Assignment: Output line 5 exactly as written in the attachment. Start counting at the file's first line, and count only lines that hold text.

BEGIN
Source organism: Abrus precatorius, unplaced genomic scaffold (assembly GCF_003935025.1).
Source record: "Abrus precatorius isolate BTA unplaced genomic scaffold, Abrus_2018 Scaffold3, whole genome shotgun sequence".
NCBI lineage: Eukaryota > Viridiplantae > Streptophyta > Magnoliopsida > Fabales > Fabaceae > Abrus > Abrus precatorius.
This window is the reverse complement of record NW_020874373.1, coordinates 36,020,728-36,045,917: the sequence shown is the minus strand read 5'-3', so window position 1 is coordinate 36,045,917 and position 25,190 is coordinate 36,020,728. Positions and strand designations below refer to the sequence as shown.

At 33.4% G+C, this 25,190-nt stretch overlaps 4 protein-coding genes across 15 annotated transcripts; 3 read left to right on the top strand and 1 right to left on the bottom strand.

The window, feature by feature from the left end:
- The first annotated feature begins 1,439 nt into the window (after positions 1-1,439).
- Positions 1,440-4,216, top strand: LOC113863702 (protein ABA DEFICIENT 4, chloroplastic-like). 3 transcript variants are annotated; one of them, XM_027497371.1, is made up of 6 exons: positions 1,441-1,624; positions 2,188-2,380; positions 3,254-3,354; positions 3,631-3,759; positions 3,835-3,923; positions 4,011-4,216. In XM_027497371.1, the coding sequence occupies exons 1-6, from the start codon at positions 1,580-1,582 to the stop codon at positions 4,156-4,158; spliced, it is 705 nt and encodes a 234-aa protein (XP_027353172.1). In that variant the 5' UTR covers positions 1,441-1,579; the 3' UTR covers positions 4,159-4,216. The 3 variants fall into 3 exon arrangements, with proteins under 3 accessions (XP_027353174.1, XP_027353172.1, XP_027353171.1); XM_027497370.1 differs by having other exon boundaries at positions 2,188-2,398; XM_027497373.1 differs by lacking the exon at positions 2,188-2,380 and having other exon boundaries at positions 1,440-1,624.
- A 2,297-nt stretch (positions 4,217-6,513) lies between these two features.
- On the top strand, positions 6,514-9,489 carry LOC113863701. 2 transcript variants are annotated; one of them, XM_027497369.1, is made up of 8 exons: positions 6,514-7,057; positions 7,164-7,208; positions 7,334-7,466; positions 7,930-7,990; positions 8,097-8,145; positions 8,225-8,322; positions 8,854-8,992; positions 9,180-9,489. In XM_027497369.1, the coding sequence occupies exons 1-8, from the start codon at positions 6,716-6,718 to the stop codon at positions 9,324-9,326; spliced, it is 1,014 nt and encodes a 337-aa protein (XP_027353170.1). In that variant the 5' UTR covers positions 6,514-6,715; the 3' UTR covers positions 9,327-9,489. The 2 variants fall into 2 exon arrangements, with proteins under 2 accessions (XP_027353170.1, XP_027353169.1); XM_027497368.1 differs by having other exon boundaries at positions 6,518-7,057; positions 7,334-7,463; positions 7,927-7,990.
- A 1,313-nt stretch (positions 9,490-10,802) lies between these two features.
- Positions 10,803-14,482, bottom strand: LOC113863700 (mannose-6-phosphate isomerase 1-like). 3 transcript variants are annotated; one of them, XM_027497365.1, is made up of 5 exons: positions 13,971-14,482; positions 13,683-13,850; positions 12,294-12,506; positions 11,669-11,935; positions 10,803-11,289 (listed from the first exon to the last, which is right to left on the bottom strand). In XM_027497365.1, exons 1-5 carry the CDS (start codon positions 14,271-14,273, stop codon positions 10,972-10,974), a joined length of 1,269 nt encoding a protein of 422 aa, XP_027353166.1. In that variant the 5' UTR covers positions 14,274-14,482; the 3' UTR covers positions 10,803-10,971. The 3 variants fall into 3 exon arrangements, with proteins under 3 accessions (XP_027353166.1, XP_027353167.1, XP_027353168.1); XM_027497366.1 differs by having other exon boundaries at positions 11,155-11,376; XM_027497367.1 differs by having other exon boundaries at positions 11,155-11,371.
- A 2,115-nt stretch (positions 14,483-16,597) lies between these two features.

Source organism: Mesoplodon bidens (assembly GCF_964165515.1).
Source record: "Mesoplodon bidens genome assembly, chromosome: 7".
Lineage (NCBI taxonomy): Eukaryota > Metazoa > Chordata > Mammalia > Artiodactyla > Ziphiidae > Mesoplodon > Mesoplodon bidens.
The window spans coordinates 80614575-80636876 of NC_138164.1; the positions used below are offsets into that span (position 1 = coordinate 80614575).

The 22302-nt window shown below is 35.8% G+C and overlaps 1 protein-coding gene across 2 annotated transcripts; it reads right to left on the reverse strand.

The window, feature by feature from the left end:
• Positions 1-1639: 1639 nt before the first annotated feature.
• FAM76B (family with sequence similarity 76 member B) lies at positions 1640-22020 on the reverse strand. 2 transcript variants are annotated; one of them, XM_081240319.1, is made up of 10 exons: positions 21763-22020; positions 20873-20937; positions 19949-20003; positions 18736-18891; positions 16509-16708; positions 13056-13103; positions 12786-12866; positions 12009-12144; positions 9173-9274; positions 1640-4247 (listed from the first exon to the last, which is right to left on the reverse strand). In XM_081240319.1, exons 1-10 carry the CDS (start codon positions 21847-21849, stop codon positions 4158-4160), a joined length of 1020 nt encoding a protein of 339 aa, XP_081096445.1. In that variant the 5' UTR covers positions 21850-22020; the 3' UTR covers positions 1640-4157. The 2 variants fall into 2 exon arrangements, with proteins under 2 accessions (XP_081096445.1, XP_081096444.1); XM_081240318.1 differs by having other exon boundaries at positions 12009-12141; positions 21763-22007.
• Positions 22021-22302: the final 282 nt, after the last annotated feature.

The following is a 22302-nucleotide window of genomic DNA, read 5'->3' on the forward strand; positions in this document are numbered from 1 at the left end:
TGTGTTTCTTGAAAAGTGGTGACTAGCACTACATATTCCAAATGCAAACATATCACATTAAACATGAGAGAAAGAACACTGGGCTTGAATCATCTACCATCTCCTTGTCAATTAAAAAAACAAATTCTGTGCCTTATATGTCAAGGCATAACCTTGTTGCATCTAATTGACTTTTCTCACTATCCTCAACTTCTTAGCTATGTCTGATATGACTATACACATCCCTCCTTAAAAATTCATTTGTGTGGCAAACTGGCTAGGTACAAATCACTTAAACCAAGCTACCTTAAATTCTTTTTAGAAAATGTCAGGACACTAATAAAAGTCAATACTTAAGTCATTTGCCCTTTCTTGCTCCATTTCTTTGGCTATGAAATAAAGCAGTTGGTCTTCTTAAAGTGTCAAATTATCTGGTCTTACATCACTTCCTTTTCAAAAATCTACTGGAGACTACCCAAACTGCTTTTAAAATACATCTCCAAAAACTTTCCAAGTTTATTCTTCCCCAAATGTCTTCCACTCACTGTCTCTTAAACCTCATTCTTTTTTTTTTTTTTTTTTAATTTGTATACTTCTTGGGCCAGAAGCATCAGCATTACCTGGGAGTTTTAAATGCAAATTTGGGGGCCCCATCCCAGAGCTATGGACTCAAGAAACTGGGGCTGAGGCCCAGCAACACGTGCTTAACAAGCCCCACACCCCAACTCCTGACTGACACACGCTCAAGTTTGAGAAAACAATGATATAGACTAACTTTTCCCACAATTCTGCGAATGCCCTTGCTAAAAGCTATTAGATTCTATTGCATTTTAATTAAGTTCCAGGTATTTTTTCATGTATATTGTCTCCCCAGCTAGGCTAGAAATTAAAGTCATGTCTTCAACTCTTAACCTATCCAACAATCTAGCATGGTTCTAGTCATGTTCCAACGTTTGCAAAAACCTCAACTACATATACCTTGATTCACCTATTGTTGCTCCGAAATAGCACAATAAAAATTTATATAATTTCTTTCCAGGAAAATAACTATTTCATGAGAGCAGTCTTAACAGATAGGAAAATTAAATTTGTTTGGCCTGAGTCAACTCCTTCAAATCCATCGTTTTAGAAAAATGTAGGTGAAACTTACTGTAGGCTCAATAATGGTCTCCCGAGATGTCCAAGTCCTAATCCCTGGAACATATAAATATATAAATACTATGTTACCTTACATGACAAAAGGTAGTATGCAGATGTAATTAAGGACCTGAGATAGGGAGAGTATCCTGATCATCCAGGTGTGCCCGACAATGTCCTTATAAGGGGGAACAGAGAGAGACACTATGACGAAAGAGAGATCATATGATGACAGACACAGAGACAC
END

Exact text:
At 33.4% G+C, this 25,190-nt stretch overlaps 4 protein-coding genes across 15 annotated transcripts; 3 read left to right on the top strand and 1 right to left on the bottom strand.